For more than 300 years Jewish people have made their homes in South Carolina. Welcomed as traders and merchants, they settled first in Charleston, Georgetown, and Beaufort, but soon looked beyond the port cities for opportunities to sell goods and set up shop. After 1865, Jewish merchants—many of German origin—filled gaps on main streets decimated by the Civil War. Arriving in the mass immigration of East European Jews to America that began in 1881, newcomers trickled south, supplied and guided by regional wholesalers and local jobbers. By 1900, Jewish-owned stores were fixtures on downtown streets in cities large and small, and in small towns across the state. More than 100 years later, few of the founding families remain behind the counter, but the pioneer generation lives on in the memories of the descendants.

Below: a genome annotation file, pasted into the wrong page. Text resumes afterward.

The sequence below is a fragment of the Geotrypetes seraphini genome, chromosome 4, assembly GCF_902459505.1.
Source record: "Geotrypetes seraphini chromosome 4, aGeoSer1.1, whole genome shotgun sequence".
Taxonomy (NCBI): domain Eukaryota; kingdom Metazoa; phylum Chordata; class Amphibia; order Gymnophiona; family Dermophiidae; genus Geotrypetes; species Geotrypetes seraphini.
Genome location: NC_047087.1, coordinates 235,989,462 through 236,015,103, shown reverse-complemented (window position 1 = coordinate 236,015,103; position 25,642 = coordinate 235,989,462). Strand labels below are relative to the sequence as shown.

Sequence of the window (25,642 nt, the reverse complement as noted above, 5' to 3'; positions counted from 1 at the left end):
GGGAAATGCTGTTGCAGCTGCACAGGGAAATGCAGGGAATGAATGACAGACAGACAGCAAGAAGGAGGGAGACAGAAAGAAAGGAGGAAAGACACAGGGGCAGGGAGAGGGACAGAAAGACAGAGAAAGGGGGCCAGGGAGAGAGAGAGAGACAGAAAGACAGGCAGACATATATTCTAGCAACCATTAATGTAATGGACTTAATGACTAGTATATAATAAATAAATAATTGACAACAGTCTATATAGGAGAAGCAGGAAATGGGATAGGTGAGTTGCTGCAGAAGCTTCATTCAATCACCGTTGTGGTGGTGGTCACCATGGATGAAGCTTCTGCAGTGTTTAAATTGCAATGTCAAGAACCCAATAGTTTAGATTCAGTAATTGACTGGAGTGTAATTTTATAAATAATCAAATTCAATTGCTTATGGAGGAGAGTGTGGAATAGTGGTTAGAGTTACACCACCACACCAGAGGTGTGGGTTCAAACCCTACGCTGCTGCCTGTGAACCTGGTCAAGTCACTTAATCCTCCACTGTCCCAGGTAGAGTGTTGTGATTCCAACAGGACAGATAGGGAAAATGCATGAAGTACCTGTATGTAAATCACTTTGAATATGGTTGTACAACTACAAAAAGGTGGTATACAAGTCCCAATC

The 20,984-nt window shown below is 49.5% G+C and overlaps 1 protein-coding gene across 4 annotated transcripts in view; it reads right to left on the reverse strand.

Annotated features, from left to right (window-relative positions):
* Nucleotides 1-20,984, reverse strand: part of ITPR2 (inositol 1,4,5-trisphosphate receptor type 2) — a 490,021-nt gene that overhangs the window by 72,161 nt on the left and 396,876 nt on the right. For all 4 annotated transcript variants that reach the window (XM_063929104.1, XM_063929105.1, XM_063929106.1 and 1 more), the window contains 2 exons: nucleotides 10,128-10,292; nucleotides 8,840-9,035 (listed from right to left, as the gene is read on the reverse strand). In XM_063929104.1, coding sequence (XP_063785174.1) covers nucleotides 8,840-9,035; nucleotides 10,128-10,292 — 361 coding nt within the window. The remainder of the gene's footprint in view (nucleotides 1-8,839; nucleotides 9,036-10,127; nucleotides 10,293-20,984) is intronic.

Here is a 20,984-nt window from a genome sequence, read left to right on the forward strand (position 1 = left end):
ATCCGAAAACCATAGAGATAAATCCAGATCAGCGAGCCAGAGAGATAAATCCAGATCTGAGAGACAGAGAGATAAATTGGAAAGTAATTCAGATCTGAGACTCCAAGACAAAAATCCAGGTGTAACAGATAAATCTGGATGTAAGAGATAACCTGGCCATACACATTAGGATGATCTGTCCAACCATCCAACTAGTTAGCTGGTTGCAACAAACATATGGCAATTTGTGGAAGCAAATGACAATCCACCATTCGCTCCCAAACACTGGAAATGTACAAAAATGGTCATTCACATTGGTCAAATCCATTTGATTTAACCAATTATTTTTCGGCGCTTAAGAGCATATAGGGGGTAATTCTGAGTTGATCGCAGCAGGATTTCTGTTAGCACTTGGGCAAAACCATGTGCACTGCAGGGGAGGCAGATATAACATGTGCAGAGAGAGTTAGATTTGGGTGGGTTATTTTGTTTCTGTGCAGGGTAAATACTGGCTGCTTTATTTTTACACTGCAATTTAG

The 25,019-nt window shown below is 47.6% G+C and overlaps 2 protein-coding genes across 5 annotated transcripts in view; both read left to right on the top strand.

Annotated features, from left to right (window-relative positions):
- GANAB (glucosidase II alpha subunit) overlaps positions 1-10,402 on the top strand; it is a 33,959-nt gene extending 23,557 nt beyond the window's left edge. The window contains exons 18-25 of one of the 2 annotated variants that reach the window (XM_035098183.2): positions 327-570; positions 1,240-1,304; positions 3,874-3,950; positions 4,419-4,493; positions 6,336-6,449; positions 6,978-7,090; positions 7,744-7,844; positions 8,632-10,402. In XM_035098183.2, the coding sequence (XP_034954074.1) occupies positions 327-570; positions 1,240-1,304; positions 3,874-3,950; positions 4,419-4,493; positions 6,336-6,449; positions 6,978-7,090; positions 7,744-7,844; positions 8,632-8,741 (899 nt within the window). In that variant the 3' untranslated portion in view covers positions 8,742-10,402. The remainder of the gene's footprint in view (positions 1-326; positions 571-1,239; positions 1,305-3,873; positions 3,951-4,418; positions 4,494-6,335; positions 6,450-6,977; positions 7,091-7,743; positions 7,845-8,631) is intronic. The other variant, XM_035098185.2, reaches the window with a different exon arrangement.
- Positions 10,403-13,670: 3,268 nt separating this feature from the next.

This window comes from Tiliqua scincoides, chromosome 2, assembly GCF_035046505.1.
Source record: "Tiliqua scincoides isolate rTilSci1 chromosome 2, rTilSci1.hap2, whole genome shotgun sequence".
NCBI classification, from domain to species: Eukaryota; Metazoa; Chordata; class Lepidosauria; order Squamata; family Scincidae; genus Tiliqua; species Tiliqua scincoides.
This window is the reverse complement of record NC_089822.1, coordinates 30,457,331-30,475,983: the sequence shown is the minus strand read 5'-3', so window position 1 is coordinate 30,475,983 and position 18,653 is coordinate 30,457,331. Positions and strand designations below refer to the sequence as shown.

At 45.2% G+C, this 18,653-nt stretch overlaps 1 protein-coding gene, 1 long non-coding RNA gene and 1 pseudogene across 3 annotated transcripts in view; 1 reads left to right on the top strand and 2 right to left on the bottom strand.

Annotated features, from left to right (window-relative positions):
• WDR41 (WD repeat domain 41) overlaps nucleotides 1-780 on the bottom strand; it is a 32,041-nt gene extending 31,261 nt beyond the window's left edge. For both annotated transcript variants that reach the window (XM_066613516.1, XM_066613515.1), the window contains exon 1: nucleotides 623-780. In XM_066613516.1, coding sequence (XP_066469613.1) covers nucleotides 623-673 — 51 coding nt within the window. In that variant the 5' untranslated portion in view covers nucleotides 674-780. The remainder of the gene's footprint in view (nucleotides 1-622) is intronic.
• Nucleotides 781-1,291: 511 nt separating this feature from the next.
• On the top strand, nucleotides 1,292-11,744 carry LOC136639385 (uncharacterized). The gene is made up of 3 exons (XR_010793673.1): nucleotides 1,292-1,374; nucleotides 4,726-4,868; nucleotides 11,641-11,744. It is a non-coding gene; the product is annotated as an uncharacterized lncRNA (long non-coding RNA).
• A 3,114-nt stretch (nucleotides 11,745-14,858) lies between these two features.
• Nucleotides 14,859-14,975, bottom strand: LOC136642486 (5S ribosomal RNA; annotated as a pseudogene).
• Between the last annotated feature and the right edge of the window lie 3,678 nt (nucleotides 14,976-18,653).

Launched in 2016 by the Jewish Historical Society of South Carolina, the Jewish Merchant Project aims to document these stories through a statewide survey, an online map showing the locations of stores, illustrated narratives, and an exhibition.
The Jewish Merchant Project is supported by the generosity of the Norman and Gerry Sue Arnold Foundation and the Stanley B. Farbstein Endowment at the Coastal Community Foundation. Longtime members of the JHSSC, Mr. Arnold obm, a merchant himself, and Mr. Farbstein obm were both children of South Carolina Jewish merchants.